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The Social Model of Disability:

Development of the social model of disability

In the early 1970s, disabled people used their personal experience of disability and institutional life to show that it wasn't their impairments, which caused the 'problem', but the way in which society failed to make any allowances for their differences and shut them away instead. This way of thinking about, analysing and discussing disability became known as 'The Social Model of Disability'. It explains disablement as the result of any behaviour or barriers, which prevent people with impairments choosing to take part in the life of society.

The social model does not wish to deny the existence of impairments and physiological differences - far from it; rather it addresses them without attaching value judgments such as 'normality' and shifts the emphasis towards those aspects of our world that can be changed. Therefore, we believe that using the social model will help you to implement the Disability Discrimination Act more effectively.

The causes of disability

The Disability Discrimination Act says that the inability to carry out activities is caused by an impairment or impairments; for example, you are not mobile because you have a spinal injury. This understanding of disability is said to be a medical model of disability because the causes of disability are attributed only to medical conditions.

The Act specifies that a person has a disability if she or he has a physical or mental impairment which has a substantial and long term effect on her/his ability to carry out normal day to day activities if it affects one or more of the following:

The social model is not limited by such a narrow description of activities. It takes the wider view that the ability to undertake such activities is dependent upon social intervention. It can show that the limitation of activity is not caused by impairments but is a consequence of social Organisation - hence the phrase 'social model'. For example, your ears don't work and you cannot hear (impairment): but you cannot participate in meetings because you have not been provided with a British Sign Language Interpreter (you are disabled by a failure of social Organisation).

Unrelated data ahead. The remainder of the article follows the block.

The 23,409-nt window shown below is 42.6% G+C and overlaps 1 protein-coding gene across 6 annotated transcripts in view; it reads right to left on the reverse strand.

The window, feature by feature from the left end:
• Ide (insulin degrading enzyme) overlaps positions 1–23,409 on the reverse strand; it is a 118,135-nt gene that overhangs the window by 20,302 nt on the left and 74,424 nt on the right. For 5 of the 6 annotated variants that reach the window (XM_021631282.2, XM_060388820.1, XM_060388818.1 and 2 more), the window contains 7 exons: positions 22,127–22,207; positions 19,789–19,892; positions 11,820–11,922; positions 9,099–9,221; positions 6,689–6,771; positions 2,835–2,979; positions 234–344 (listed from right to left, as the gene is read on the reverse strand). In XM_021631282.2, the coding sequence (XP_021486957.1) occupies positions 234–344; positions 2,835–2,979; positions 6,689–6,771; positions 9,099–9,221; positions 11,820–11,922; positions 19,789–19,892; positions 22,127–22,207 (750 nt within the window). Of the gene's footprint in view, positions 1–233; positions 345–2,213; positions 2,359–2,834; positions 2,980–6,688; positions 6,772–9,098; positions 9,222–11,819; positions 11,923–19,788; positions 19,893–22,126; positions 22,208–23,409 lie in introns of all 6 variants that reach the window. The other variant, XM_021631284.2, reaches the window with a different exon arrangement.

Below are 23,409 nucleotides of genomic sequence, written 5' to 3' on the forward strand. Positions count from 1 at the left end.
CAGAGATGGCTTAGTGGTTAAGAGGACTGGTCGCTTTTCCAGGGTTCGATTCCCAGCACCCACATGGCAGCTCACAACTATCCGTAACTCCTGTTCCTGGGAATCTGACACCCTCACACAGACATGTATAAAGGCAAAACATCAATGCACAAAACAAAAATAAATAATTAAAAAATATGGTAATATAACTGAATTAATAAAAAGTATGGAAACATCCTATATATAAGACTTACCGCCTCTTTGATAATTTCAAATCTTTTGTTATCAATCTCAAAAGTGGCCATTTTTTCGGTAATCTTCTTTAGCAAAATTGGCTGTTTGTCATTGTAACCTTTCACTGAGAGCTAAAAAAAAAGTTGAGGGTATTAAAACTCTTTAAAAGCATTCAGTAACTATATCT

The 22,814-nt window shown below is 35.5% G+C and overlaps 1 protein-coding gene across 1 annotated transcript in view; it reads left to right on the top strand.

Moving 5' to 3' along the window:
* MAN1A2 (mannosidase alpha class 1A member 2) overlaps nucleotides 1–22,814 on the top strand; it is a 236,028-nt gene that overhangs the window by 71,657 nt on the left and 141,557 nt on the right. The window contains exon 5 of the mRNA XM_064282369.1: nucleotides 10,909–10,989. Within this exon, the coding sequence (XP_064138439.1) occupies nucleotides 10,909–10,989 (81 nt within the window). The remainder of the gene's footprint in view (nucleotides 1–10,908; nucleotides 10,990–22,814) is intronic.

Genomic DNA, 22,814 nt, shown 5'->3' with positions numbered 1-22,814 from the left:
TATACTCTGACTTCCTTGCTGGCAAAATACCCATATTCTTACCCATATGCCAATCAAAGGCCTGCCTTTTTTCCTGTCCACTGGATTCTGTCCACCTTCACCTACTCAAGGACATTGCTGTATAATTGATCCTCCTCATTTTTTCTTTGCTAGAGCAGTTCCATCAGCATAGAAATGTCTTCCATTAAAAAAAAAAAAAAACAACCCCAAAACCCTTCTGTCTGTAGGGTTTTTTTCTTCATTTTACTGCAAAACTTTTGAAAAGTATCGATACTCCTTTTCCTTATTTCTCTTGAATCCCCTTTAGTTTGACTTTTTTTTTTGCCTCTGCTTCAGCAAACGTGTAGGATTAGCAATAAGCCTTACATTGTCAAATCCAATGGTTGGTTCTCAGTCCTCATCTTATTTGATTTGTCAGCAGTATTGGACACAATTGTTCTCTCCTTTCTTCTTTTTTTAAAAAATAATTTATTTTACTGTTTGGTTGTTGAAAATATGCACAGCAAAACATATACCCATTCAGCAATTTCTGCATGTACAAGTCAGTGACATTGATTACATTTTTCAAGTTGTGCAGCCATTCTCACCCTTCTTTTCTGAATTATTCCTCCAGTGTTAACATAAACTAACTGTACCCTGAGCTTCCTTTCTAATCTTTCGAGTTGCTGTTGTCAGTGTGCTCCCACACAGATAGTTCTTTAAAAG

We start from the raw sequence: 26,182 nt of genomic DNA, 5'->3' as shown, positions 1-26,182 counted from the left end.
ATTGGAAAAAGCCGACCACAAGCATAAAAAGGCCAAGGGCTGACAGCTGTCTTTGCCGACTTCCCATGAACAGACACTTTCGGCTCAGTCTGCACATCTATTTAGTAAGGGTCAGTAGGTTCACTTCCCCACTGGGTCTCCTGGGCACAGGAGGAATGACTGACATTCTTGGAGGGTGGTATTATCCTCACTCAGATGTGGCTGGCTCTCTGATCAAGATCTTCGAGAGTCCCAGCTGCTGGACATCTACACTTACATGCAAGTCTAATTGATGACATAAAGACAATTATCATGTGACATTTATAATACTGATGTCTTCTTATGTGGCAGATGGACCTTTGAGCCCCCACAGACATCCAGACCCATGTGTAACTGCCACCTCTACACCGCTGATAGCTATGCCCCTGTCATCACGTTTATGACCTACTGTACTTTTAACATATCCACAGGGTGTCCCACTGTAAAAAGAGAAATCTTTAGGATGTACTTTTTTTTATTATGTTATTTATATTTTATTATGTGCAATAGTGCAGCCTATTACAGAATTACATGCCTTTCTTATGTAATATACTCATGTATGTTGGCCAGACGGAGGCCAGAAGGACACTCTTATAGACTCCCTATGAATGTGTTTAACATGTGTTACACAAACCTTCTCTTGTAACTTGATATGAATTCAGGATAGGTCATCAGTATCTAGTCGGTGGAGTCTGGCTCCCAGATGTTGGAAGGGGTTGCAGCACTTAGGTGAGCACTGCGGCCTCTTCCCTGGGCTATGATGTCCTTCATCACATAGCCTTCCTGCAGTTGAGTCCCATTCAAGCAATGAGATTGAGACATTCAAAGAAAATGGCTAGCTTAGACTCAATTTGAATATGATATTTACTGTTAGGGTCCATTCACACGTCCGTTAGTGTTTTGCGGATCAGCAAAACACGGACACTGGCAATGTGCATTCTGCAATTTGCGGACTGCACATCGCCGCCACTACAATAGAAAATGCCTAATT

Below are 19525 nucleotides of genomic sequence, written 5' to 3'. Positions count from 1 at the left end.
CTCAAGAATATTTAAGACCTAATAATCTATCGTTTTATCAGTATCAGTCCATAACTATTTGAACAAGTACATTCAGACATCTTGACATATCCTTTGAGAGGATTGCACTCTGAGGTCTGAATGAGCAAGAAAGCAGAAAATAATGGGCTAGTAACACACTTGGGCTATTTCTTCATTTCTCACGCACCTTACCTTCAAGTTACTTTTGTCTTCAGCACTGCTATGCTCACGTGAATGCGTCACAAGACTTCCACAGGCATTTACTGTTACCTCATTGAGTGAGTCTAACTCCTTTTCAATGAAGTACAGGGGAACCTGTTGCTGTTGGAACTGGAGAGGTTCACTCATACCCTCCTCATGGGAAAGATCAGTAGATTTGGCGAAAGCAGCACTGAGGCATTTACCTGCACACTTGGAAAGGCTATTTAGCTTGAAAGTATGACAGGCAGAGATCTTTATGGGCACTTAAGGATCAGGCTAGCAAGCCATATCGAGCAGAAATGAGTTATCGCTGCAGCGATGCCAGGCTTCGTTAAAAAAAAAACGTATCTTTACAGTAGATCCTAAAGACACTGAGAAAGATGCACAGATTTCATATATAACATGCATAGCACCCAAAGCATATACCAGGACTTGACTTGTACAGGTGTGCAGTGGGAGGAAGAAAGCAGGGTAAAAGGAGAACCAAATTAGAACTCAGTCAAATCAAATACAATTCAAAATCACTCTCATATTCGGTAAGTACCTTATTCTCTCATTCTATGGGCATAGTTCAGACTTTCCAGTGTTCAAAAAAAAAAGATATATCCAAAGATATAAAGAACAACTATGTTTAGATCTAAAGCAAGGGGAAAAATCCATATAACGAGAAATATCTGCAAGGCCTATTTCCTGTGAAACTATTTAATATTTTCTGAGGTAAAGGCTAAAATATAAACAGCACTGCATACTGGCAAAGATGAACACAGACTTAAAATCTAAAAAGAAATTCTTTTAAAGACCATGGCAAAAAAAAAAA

Because the medical model uses impairment to account for disability, other words, such as 'discrimination', must be used to address the fact that many people with impairments are not getting jobs and are prevented from participating in politics, social events and the life of the community in general. But, by saying that 'disability' (the inability to participate) is caused by impairments, means that people with impairments will always be seen as being inferior, or second rate, or inherently flawed. In this way discrimination becomes something which is done to 'limited' people who cannot carry out 'normal' activities.

The social model does not need a separate notion of discrimination because the model already focuses on those aspects of society, which disable people; discrimination and disability become one and the same thing. For example, because an employer will not provide sufficient training and support for a person with learning difficulties the employer is discriminating against and disabling her or him.

In short, the social model says that a person is disabled if the world at large will not take into account their physical or mental differences.

Consequences of using the medical model

There are three unintended consequences which flow from using a medical model of disability.